We may be best known for our edgy “naked” ads and provocative vegan billboards, but our cutting-edge scientists have been working overtime to save animals behind the scenes. Now, after a decade of leading animal protection organizations around the world in all things science, PETA entities worldwide have pushed ahead to save even more lives by launching an exciting new international nonprofit science organization.
The PETA International Science Consortium Ltd. combines the big-brained resources of PETA and PETA entities in Europe and Asia to promote, fund, and implement non-animal research methods at the national and international levels. Consortium scientists boast a broad range of expertise in pharmaceutical development, molecular biology, biochemistry, and genetics. Together, they will continue to save animals locked away and tortured in laboratory cages and promote public health through better science.
The Science Consortium’s Leading Role
The Science Consortium is pleased to announce that it is now an accredited stakeholder in both the European Chemicals Agency, which oversees the largest chemical testing program in the world, and the European Union Reference Laboratory for Alternatives to Animal Testing, which plays a critical role in determining the acceptance and use of non-animal testing methods in the EU and globally. Consortium scientists will be at the table with many important organizations, government regulators, and corporations, helping countries around the world switch to modern, humane scientific methods more quickly.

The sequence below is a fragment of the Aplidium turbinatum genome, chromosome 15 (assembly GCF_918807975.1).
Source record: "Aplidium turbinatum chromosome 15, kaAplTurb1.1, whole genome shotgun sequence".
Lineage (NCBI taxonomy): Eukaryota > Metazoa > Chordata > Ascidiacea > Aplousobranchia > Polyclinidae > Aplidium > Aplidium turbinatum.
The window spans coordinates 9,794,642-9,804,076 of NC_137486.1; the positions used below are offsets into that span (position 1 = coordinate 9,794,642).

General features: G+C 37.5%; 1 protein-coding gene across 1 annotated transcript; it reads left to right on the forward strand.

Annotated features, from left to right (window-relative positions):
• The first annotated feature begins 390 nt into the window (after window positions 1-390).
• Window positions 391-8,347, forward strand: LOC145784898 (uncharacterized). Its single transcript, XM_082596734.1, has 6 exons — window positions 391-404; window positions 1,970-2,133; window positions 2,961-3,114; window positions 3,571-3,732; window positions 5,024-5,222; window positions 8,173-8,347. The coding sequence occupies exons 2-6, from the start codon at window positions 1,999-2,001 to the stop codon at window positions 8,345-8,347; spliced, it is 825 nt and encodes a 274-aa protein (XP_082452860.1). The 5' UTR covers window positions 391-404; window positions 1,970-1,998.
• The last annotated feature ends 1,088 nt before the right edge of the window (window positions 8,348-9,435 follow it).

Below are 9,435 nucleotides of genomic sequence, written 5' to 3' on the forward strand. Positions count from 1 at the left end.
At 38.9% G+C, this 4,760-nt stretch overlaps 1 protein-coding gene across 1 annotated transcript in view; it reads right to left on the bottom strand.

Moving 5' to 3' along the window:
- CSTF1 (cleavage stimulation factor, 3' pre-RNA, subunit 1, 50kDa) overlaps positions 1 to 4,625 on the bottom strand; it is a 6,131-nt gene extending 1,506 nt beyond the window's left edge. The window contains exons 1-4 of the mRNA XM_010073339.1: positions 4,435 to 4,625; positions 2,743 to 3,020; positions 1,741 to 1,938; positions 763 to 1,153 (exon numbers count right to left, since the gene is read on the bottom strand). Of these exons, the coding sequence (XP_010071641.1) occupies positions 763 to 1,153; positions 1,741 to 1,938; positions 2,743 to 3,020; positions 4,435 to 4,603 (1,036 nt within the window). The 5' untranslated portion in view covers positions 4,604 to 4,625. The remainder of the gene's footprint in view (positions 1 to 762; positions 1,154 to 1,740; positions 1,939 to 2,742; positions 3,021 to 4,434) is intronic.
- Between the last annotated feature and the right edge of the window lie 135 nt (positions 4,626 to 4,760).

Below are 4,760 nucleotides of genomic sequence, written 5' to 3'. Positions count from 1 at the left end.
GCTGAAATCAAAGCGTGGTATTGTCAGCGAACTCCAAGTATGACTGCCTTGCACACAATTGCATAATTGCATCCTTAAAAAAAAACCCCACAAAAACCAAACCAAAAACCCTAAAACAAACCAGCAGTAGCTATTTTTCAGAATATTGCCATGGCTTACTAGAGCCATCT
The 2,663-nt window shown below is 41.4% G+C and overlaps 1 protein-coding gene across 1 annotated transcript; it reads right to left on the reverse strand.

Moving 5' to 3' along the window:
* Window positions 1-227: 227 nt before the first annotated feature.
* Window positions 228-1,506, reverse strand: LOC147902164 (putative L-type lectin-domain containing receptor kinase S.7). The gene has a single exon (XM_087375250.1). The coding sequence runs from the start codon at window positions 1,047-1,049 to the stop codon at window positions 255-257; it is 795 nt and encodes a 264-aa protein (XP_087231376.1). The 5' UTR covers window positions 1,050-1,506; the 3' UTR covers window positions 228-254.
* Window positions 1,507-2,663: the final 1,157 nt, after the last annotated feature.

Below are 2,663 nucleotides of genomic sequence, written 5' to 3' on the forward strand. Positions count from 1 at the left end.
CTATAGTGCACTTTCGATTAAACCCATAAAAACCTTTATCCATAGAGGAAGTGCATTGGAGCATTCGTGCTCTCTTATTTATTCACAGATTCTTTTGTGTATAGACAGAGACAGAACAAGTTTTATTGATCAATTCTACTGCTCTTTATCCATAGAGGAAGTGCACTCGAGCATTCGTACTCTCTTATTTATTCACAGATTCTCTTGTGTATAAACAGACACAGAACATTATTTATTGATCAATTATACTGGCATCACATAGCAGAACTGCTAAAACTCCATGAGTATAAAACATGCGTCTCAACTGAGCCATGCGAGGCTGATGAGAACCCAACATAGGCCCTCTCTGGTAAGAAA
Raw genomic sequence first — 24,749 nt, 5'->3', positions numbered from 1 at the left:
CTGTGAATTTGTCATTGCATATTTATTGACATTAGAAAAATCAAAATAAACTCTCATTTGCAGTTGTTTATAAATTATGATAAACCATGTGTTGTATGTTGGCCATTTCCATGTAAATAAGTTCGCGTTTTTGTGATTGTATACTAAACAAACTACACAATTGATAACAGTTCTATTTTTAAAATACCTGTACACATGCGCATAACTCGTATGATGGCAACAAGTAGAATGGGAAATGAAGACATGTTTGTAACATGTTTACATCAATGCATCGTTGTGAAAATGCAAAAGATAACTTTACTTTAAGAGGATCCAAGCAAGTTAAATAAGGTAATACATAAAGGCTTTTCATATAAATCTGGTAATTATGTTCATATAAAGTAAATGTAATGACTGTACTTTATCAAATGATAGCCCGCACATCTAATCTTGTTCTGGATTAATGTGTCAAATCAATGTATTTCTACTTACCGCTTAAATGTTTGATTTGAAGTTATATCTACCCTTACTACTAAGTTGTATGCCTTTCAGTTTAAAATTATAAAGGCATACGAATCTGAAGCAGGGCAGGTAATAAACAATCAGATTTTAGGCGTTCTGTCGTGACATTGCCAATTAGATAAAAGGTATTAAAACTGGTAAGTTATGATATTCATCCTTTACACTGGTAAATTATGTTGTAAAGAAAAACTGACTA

The Science Consortium will also continue to put its money where its mouth is: To date, its members have provided more than $1.3 million toward the development and implementation of non-animal tests. One test that was replaced by this funding was an archaic and gruesome test in which corrosive chemicals were smeared onto rabbits’ raw, scraped skin over a 14-day period. These rabbits were forced to suffer without any pain relief as their skin was eaten away.
Many people don’t know that national and international regulatory agencies require repetitive, cruel animal tests for chemicals that have already been tested on animals. With the vast scientific experience and knowledge that Consortium scientists possess, they will continue to step in, providing governments with valid—and superior—non-animal testing methods to use instead.